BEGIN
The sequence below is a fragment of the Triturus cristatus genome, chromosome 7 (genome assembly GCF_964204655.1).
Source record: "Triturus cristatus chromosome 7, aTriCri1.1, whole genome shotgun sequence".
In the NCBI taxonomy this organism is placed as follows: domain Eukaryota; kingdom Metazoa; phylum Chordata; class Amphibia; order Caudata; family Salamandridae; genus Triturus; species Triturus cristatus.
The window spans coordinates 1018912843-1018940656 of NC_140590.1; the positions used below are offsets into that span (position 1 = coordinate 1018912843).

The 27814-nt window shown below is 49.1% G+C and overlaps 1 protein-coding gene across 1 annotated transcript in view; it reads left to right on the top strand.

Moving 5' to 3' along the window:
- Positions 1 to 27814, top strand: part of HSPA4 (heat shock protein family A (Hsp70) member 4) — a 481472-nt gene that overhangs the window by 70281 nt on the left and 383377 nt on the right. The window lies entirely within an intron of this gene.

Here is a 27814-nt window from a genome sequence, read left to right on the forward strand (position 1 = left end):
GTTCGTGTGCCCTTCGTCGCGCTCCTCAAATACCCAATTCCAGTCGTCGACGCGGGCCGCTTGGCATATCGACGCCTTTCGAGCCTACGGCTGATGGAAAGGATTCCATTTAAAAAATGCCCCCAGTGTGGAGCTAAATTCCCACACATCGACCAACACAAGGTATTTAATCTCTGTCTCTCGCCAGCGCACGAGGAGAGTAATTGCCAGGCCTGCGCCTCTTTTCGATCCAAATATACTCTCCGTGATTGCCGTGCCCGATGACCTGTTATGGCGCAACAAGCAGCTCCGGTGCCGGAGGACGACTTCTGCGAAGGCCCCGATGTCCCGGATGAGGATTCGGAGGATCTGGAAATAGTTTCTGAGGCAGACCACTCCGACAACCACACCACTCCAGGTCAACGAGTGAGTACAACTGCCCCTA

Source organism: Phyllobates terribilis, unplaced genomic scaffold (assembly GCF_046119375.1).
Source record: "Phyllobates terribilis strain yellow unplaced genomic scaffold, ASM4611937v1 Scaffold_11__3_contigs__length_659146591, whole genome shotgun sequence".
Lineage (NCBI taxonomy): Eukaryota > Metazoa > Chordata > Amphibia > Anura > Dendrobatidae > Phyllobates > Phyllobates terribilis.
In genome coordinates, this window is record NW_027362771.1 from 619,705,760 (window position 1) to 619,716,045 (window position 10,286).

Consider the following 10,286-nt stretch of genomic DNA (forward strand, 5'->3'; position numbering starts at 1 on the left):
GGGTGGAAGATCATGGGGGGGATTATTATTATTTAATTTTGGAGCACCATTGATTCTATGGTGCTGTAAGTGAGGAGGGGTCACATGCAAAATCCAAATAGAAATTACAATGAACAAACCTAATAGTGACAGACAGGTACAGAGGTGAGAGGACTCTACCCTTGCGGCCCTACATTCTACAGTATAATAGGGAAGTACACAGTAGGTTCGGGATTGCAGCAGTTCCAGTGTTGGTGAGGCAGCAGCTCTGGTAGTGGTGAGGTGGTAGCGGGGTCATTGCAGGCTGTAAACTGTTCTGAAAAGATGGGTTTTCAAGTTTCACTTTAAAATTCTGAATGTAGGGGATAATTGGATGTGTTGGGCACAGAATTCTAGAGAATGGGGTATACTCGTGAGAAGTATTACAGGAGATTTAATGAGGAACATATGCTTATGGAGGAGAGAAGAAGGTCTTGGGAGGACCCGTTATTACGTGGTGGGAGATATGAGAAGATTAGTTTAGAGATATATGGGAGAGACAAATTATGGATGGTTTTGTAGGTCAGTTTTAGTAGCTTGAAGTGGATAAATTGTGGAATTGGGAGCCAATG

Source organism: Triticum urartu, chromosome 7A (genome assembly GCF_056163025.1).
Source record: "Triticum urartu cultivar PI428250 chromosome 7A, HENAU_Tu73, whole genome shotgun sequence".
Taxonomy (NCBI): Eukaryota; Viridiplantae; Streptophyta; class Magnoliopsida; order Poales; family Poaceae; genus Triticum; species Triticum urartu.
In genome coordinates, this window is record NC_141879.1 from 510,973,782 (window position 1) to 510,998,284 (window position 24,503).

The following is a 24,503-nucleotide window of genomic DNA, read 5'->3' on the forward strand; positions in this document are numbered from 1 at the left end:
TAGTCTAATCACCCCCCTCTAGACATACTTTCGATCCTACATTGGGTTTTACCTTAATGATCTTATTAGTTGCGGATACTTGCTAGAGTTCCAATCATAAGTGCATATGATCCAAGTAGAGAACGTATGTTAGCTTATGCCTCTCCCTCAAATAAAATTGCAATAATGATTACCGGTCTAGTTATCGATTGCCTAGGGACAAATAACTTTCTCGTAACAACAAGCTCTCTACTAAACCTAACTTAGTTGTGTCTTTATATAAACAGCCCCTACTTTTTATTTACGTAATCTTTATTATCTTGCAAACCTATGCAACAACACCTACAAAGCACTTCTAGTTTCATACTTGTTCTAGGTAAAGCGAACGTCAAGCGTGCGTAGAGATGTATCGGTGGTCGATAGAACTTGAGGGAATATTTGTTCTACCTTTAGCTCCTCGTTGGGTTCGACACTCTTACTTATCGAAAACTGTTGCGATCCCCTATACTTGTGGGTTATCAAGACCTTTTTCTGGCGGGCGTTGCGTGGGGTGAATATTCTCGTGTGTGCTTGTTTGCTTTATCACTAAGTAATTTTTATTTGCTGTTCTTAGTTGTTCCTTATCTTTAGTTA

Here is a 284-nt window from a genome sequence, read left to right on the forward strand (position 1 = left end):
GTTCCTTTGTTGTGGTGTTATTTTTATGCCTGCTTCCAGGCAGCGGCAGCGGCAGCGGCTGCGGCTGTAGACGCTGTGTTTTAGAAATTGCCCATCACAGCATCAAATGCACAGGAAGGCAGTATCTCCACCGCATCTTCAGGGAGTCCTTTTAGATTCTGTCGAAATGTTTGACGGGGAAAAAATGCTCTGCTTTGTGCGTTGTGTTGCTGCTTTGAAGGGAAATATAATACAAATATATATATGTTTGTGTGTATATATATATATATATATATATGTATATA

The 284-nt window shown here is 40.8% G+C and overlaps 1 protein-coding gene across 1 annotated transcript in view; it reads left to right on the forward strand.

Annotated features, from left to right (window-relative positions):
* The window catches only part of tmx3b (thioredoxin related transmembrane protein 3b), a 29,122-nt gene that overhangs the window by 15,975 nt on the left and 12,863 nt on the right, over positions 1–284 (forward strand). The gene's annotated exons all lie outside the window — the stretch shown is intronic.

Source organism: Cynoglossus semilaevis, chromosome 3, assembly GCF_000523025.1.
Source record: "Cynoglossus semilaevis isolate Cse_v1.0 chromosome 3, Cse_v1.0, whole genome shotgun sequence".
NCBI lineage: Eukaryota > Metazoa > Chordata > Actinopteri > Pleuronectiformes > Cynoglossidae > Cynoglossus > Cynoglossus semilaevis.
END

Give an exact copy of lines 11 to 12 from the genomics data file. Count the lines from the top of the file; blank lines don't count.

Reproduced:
Source record: "Phyllobates terribilis strain yellow unplaced genomic scaffold, ASM4611937v1 Scaffold_11__3_contigs__length_659146591, whole genome shotgun sequence".
Lineage (NCBI taxonomy): Eukaryota > Metazoa > Chordata > Amphibia > Anura > Dendrobatidae > Phyllobates > Phyllobates terribilis.